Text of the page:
Although asbestos use is down women’s mesothelioma is up

On Behalf of | Jun 9, 2022 | asbestos

The risk for mesothelioma often comes from someone’s employment. Given that it takes decades for mesothelioma to develop, those currently coping with a diagnosis may have worked long before sex/gender parity in the workplace was common.

Historically, many men have developed and gotten diagnosed with mesothelioma, while women have represented a minority of the patients with this deadly cancer of the organ linings. However, according to reports analyzed by the Centers for Disease Control and Prevention (CDC), a woman’s risk for diagnosis with mesothelioma has increased by a significant amount in recent years.

Despite reductions in workplaces using asbestos and an increase in protective gear in industries that still handle this substance, women are more likely now than they were years ago to get diagnosed with mesothelioma and then die from this devastating form of cancer.

What does the CDC data show?

Several decades ago, there were not very many women in industrial workplace settings, so the big gap between the male and female diagnosis rates for mesothelioma seems to make sense. Still, when you look at mortality rates in recent years, you will see that more women have started to die of mesothelioma in the most recent decades.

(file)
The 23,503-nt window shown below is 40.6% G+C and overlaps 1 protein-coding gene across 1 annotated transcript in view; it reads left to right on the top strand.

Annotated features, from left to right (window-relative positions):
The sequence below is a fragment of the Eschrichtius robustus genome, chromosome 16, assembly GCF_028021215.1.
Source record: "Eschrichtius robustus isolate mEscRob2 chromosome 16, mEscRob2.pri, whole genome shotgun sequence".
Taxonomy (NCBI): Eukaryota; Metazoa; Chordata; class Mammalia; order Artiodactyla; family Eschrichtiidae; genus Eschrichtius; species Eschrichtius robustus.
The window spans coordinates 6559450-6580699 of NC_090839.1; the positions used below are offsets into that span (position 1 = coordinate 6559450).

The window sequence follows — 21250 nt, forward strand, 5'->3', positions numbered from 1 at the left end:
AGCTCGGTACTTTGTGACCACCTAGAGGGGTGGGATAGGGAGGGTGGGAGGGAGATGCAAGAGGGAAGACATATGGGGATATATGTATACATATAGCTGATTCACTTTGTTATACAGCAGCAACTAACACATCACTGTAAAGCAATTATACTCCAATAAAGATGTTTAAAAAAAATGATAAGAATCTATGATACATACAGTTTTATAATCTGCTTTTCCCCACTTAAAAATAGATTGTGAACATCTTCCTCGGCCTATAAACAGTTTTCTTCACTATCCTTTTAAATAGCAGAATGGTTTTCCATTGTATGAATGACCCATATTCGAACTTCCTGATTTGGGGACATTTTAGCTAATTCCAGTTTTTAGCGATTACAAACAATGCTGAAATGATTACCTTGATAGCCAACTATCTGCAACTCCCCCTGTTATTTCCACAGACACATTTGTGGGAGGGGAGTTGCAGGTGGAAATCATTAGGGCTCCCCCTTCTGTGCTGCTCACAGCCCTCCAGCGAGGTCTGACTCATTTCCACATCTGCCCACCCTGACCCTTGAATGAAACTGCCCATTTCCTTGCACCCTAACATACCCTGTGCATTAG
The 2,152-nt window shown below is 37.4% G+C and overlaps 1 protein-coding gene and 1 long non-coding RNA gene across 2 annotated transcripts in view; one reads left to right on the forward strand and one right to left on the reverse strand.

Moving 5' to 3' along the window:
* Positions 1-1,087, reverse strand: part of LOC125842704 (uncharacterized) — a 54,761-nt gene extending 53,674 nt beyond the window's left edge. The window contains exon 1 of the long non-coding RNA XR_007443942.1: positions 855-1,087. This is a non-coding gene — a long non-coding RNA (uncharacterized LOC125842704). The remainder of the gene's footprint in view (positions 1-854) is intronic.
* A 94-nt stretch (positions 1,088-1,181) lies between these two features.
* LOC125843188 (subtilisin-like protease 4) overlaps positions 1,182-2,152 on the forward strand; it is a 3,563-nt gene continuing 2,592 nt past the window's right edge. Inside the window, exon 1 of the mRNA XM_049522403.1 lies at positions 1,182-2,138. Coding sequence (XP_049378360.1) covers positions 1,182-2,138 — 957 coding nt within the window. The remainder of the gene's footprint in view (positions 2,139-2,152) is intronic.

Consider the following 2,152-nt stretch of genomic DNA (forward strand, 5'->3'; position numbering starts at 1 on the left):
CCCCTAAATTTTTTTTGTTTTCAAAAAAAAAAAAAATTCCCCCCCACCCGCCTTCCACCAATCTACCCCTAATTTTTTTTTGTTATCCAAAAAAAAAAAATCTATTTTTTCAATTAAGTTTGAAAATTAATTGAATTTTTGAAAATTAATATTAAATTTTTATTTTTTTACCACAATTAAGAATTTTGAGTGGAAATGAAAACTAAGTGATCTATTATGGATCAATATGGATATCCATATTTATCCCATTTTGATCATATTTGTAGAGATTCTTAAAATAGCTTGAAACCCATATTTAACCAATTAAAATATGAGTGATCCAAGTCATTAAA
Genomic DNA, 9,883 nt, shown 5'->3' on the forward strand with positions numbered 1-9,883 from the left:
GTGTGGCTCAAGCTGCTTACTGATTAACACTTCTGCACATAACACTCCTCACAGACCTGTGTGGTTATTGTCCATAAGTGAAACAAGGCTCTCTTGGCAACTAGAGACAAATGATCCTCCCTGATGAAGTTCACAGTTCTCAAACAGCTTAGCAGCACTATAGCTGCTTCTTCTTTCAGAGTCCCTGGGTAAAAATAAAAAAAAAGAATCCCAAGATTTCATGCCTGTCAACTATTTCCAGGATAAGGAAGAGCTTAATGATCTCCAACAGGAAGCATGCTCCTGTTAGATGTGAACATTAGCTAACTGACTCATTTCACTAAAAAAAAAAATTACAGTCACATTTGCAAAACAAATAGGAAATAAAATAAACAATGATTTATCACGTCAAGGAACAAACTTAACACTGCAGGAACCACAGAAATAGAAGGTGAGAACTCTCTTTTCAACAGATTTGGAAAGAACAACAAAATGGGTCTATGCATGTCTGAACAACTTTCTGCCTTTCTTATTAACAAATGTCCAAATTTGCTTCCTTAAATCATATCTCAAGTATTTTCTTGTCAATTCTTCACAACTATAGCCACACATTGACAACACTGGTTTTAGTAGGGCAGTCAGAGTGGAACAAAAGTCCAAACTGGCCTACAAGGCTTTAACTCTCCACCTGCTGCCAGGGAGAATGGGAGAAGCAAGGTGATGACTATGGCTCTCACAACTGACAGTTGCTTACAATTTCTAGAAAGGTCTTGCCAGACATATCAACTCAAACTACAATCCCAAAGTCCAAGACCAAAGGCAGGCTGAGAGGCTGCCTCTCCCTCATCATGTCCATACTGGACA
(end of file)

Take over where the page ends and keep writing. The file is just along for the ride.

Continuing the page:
From 1999 to 2020, the CDC found a roughly 25% increase in the number of mesothelioma fatalities in women. While you might think that most of the women diagnosed with mesothelioma worked in an industrial setting, homemakers were actually the most highly-represented demographic among women who died of mesothelioma. These women may have had secondhand exposure because of their spouse’s employment or because of environmental asbestos in their community.

Workers and their families need to watch carefully after asbestos exposure

If you worked in an industrial setting where you sometimes handled asbestos or if a member of your family had an asbestos-related job, you need to monitor yourself carefully for the warning signs of mesothelioma, which often starts with body pain and other generic symptoms.

The average individual survives barely a year after diagnosis. The sooner you catch this devastating form of cancer, the better your chances of longer survival and a higher quality of life. Recognizing that mesothelioma has become an increasing concern for women to help you and your family stay safer after workplace exposure.